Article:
Staymaker hight! so nam'd by jesting Jekyll,
Who always lov'd a bit of joke and sport,
Not caring about whom a single shekel
That is to say — he made it on the spurt
Of the occasion: for which few were equal
To him; who, after all his fine pleasancery,
Has a comfortable place, as Master in Chancery.
How many times I've mark'd his serious phiz,
When at the bar examining a witness!
His shafts of wit were rapid as the whiz
Of arrow shot from bow. A certain fitness
Of words and look, peculiarly his,
Brighten'd each case — and though, in point of strictness,
Judges should be grave — he'd take them unawares,
And shake their sober sides in their judicial chairs.
My muse is bashful when with great men flirting,
(Such as, for instance, Topping, Hart, Heald, Marriott).
But one thing's clear, and evident, and certain,—
The truth's a very awkward thing to parry at.
Thus Dunning, afterwards my Lord Ashburton,
Who rode, like his inferiors, in a chariot,
(If not the fam'd criss-cross-examiner — Garrow,)
Scoop'd with his pen from law the pith and marrow.
And there's no harm in that, that I can see,—
The only harm is, how the story's told;
For tho' we much respect the powers that be,
When people think the truth, they may be bold
To speak it, if they do it modestly.
A gossip is so like unto a scold,
I've begged my muse, so wanton, to desist;
I'll speak once more, she cries; so, list! oh, list!—
I'm not dispos'd to leave off yet — and sha'nt,
Whilst I have some authority to rest on.
Gibbs, and Lord Redesdale, and Sir William Grant,
And some few more who've had a judge's vest on,
King's counsel in each court, knights litigant,
Calmer, and Tidd, and Phillips, Sugden, Preston,
Ne'er call'd a rule (like Clifford) an anomaly,
Or Samuel never would have been Sir Samuel Romilly.
If so, go blot the order from your books!
(Cries Alfred) burn the pen with which 'twas written!
Your servants then will jump for joy — your cooks
Will sing your praises, whilst your meats they're spitting.
Tear out the leaf, nor let it meet the looks
Of future antiquaries. 'Tis unfitting!
So shall myself, "ac etiam" each attorney,
Laud you, from 'squire Welch to 'squire Gurney.
A member says, you fear no law society;
Nor all the members of the Metropolitan;
Nor men who prosing write, or versify at ye:—
In fact, that you are each a cosmopolitan.
Then let no busy fault-finder cry fie at ye!
Since no one can complain you've wrong or folly done,
But he who sees your order retrospective,
Point to himself, as to the ease objective.
Now to my student: — I his pardon crave;
My desultory muse has him in view.—
I'll now proceed, in manner somewhat grave,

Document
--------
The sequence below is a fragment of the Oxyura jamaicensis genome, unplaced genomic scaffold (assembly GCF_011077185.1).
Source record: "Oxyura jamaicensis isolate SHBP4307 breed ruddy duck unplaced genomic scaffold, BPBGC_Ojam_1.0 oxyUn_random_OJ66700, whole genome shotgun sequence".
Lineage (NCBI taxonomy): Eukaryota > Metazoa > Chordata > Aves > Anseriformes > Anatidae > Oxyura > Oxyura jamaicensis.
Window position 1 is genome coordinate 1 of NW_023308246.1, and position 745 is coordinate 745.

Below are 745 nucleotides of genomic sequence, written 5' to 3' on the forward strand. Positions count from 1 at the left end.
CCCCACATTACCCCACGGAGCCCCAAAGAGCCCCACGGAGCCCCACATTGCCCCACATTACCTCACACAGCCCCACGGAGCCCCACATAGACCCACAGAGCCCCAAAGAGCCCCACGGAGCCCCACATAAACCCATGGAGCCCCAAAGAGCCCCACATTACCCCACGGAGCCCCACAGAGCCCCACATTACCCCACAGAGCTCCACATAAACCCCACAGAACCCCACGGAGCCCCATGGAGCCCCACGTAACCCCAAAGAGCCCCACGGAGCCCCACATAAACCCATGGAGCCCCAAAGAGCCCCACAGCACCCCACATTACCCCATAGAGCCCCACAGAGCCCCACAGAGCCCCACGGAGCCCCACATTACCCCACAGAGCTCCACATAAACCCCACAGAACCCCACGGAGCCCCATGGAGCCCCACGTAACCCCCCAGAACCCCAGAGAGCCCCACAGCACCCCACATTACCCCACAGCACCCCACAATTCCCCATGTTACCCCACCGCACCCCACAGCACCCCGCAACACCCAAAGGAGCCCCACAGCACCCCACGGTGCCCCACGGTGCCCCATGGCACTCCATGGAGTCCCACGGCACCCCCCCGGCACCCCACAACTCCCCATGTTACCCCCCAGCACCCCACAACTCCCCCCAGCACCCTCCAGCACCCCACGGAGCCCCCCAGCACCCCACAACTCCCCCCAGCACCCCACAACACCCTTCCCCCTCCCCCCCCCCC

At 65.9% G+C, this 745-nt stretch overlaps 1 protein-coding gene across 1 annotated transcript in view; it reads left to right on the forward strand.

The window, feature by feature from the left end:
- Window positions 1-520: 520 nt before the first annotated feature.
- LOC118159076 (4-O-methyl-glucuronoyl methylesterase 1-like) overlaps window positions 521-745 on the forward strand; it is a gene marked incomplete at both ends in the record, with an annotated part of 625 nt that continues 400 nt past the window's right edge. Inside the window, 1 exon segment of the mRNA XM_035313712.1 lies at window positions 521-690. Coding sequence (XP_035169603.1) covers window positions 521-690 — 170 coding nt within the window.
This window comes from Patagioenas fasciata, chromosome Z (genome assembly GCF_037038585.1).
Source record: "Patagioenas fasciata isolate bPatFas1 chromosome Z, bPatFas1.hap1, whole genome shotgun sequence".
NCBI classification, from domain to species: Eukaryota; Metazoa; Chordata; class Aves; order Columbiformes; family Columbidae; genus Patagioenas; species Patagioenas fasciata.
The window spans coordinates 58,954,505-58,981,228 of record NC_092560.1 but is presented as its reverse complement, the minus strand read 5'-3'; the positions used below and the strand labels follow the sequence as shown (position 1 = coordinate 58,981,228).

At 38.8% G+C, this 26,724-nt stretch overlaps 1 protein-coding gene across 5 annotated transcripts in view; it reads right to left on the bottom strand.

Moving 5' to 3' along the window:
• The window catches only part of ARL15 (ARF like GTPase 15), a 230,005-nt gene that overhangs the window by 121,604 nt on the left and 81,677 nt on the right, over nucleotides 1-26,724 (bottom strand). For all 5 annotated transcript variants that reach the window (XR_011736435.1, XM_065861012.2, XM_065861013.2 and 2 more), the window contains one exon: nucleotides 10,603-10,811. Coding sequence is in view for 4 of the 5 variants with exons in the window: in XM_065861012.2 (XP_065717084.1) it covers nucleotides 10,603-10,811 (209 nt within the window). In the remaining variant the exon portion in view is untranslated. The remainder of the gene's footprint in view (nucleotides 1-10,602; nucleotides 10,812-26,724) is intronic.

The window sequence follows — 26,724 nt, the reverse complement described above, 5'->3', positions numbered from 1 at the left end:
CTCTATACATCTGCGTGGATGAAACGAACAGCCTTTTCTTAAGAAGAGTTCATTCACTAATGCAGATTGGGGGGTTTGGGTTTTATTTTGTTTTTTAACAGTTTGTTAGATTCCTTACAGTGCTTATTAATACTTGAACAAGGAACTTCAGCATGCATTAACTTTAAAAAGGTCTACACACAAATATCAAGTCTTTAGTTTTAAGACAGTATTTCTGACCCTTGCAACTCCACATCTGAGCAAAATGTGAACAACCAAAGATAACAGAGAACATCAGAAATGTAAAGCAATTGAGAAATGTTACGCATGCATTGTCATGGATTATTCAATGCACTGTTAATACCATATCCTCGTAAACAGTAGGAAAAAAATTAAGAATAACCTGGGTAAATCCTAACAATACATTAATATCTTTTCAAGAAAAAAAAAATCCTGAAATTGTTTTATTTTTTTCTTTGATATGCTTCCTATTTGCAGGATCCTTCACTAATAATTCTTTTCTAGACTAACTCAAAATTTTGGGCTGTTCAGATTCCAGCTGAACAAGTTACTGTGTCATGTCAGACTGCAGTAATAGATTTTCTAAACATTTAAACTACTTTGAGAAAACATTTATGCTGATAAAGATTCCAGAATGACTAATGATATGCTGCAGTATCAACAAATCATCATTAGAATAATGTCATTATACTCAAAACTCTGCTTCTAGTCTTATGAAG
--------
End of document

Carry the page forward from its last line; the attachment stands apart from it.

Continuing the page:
To give the ardent youth the faithful clue,
By which, "sans doute," he may black letters brave,
And to the ancient types prefer the new;
For law is now, by process academical,
Extracted in a way that's truly chemical.
Treatises, essays, epitomes, — are potions
In common use; — but some as pills do take 'em,
According to their several whims and notions.
The last are pack'd in cases, — not to be shaken;
But these produce not always pleasant motions:—
If stale — they do the patients harm, and rake 'em;
Digesting poorly: A bolus of this sort
Vapidly passes, in a dull report.—
Conveniently they're pack'd! — Bravissimo!—
Huzza! for him, — and many and many a bravo
Who chang'd our folio for a duodecimo,
And eke who first invented an octavo!
As to the folio, why, it is, I know,
A heavy job to handle it — and you save, — oh!
Much time in small books: — and for my part — oh!
To the huge folio, I prefer the quarto.
My friend! methinks I see thee up three pair,
Mounted aloft, in chambers warm and snug;
Now let improvement be thy hourly care
In health and wisdom. Learning's not a drug
Except to him who, less like man than bear,
Throughout his life the chain does ever hug—
Distasting that to which by fate he's tied;
Like a disgusted bridegroom to his bride.
Pursue thy studies not too fast at first;
By gentle, but by steady action, gain
The method to allay thy noble thirst:—
Knowledge by system thou wilt best attain.
Those men in theory are the best vers'd
Who classify the learning they obtain
In distinct parcels, placing the whole quantum
Ready for use, according as they want 'em.
Let not unhappiness thy soul assail,
(Of thine imprudence the sad consequence);
Study but ill accords with thoughts of jail;—
Successful study needs not great expense.
But all thine efforts little will avail,
If thou must barricade thy door, and fence
Thyself from duns, pacing thy narrow room
"With short, uneasy motion" — in a fume.
Why I am never merry without cash;
For then I am most miserably glum;—
E'en then I'd smile, did it not seem so rash—
I'd talk, but that you know "great grief is dumb:"
I'd read, write, walk, stand, sit — I'd cut a dash—
I'd sleep — I'd dance — an op'ra tune I'd hum;—
But can't — 'twon't do — 'tis up with me — I'm dull